13. 13. Internet Domain Name Space • The original top-level domains divided the Internet domain name space organizationally into seven domains:  com  Commercial organizations, such as Hewlett-Packard (hp.com), Sun Microsystems (sun.com), and IBM (ibm.com).  edu  Educational organizations, such as Ambo University (ambou.edu) and Purdue University (purdue.edu).  gov  Government organizations, such as INSA (insa.gov) and the Ministry of Foreign Affairs (mfa.gov).  mil  Military organizations, such as the U.S. Army (army.mil ) and Navy (navy.mil ).  net  Organizations providing network infrastructure, such as EthioTelecom (ethiotelecom.net) and UUNET (uu.net).  org  Formerly, noncommercial organizations, such as the Electronic Frontier Foundation (eff.org ). Like net, however, restrictions on org were removed in 1996.  int  International organizations, such as NATO (nato.int). CS Dept @AmboU Network and System Administration 13
  14. 14. Delegation • Decentralize administration in DNS is achieved through delegation.  An organization administering a domain can divide it into subdomains.  Each of those subdomains can be delegated to other organizations.  An organization becomes responsible for maintaining all the data in that subdomain.  It can freely change the data, and even divide up its subdomain into more subdomains and delegate those. CS Dept @AmboU Network and System Administration 14
  15. 15. Delegation…  Not all organizations delegate away their whole domain.  A domain may have several delegated subdomains and also contain hosts that don't belong in the subdomains.  For example, the Ambo University has a campus at Awaro and Woliso. So it might have a awaro.ambou.edu.et subdomain and a woliso.ambou.edu.et subdomain. CS Dept @AmboU Network and System Administration 15
  16. 16. Name Servers and Zones • The programs that store information about the domain name space are called name servers. • Name servers generally have complete information about some part of the domain name space (a zone), which they load from a file or from another name server.  The other name server is called Forwarder. • The name server is then said to have authority for that zone. Name servers can be authoritative for multiple zones, too. CS Dept @AmboU Network and System Administration 16
  17. 17. Zones… • All top-level domains, and many domains at the second level and lower, such as berkeley.edu and hp.com, are broken into smaller, more manageable units by delegation. • These units are called zones. CS Dept @AmboU Network and System Administration 17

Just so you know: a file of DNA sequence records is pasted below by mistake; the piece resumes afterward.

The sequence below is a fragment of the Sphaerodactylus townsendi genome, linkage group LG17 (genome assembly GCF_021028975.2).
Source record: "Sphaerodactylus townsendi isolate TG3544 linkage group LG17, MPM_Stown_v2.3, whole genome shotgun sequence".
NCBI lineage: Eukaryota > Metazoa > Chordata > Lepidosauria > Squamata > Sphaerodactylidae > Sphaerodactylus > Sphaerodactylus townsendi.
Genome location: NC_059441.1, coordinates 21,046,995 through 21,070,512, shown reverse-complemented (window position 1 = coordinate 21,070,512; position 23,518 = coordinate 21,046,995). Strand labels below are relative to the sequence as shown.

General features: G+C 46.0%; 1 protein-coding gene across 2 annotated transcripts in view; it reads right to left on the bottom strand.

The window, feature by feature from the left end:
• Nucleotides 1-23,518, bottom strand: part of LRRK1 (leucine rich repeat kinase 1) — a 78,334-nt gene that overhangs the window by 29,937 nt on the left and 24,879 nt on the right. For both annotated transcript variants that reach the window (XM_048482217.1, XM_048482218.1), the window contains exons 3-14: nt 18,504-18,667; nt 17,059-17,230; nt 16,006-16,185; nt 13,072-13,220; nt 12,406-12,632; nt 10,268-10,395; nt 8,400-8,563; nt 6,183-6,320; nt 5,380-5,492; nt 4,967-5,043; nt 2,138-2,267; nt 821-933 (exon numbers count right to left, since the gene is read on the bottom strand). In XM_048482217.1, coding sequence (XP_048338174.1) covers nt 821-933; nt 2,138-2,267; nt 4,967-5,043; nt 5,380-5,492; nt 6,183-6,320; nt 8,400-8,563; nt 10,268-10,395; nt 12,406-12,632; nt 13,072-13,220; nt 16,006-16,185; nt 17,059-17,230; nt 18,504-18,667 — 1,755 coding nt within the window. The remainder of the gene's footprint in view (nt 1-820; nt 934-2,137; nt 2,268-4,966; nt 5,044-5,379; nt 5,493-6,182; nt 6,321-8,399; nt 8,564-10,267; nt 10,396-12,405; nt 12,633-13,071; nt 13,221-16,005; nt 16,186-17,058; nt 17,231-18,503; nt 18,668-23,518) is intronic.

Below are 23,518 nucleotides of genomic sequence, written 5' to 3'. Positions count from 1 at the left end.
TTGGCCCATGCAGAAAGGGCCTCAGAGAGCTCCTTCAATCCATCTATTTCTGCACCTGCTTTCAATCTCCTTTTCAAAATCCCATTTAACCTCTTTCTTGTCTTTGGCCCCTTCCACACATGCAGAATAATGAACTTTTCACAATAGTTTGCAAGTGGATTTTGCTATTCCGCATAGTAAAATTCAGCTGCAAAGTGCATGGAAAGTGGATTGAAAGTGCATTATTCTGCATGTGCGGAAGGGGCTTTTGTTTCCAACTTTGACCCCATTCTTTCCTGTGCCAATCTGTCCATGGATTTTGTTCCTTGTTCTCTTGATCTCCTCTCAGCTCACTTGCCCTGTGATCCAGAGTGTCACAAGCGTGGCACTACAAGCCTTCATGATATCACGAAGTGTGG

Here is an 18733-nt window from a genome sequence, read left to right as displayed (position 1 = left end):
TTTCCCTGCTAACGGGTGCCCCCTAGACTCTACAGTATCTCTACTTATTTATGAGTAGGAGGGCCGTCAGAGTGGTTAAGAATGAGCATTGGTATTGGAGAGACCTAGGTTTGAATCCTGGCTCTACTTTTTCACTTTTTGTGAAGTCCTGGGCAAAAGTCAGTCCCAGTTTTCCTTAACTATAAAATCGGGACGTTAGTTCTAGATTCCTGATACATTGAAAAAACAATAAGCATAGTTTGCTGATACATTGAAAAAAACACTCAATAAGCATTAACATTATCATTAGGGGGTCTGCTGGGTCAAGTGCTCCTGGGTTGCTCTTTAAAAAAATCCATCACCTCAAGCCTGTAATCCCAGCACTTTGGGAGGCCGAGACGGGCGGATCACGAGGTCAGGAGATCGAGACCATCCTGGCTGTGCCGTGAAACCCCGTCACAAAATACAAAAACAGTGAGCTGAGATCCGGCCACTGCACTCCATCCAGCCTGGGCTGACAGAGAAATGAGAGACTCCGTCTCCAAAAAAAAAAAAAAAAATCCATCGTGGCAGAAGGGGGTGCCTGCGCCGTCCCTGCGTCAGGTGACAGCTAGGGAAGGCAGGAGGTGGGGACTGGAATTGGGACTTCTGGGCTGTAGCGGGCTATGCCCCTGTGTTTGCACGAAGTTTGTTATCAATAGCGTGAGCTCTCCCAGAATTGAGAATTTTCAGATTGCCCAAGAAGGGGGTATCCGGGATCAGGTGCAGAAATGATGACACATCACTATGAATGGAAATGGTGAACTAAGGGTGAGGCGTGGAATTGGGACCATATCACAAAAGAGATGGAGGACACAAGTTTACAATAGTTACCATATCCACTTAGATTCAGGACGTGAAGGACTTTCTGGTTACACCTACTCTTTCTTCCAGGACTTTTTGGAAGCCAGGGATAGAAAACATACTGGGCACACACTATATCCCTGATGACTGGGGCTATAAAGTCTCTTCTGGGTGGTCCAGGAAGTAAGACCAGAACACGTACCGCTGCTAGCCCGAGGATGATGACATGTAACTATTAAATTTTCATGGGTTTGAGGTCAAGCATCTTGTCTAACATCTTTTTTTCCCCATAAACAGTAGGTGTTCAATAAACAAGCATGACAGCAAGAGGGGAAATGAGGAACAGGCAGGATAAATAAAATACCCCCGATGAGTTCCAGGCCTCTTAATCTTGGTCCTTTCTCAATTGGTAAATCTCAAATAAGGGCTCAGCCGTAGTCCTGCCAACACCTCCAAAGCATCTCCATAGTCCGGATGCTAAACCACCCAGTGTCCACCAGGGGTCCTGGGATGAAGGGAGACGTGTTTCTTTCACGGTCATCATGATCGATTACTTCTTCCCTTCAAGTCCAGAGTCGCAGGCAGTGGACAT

18. 18. Zone Data Files • Most entries in zone data files are called DNS resource records. • DNS lookups are case-insensitive, so you can enter names in your zone data files in uppercase, lowercase, or mixed case.  Commonly all lowercase is used. CS Dept @AmboU Network and System Administration 18
  19. 19. Types of DNS Resource Records • SOA record  Indicates authority for this zone (Start Of Authority) • NS record  Lists a name server for this zone • A record  Name-to-address mapping • PTR records  Address-to-name mapping • CNAME records  Canonical name (for aliases) • MX records  Records for Mail Exchange server CS Dept @AmboU Network and System Administration 19
  20. 20. Example  ; ; NS Record; ambou.edu.et. IN NS ns1.ambou.edu.et ambou.edu.et. IN NS ns2.ambou.edu.et  ;; Mail Exchange ambou.edu.et. IN MX mail.ambou.edu.et  ;;A Records intranet.ambou.edu.et. IN A 10.5.100.9 medsims.ambou.edu.et. IN A 10.5.100.56  ; ; PTR Addresses 9.100.5.102.in-addr.arpa. IN PTR intranet.ambou.edu.et. 56.100.5.10.in-addr.arpa. IN PTR medsims.ambou.edu.et  ; ; Aliases medicine.ambou.edu.et. IN CNAME medsims.ambou.edu.et. CS Dept @AmboU Network and System Administration 20
  21. 21. Resolver • Resolvers are the clients that access name servers. Programs running on a host that need information from the domain name space use the resolver. • The resolver handles the following tasks:  Querying a name server  Interpreting responses (which may be resource records or an error)  Returning the information to the programs that requested it CS Dept @AmboU Network and System Administration 21
  22. 22. Name Space Resolution • Name servers are adept at retrieving data from the domain name space. • They have to be, given the limited intelligence of most resolvers. • Not only can they give you data from zones for which they're authoritative, they can also search through the domain name space to find data for which they're not authoritative. • This process is called name resolution or simply resolution. CS Dept @AmboU Network and System Administration 22
  23. 23. Resolution… • Because the namespace is structured as an inverted tree, a name server needs only one piece of information to find its way to any point in the tree:  The domain names and addresses of the root name servers  A name server can issue a query to a root name server for any domain name in the domain name space, and the root name server starts the name server on its way. CS Dept @AmboU Network and System Administration 23
  24. 24. Resolution Process CS Dept @AmboU Network and System Administration 24
  25. 25. Adding More Name Servers • Primary and Slave Name Servers  In large networks it is a good idea to define name servers and give them authority. Primary Name Server is Authoritative Secondary Name Server is active when Primary NS fails • Caching Only Name Servers  The name implies that the only function this server performs is looking up data and caching it.  They are not authoritative for any zones (except 0.0.127.in-addr.arpa). CS Dept @AmboU Network and System Administration 25
  26. 26. BIND • BIND (Berkeley Internet Name Domain) is the default name server for Linux OS. • Installation and Configuration:  Update your server and Install BIND on it. Execute the following commands one by one. $sudo apt-get update $sudo apt-get install bind9 bind9utils bind9-doc  Before proceeding you can optionally set bind9 to IPv4 mode. $sudo nano /etc/default/bind9  Add "-4" to the OPTIONS variable. Then save and exit. It should look like the following: OPTIONS="-4 -u bind" CS Dept @AmboU Network and System Administration 26
  27. 27. CS Dept @AmboU Network and System Administration 27 The End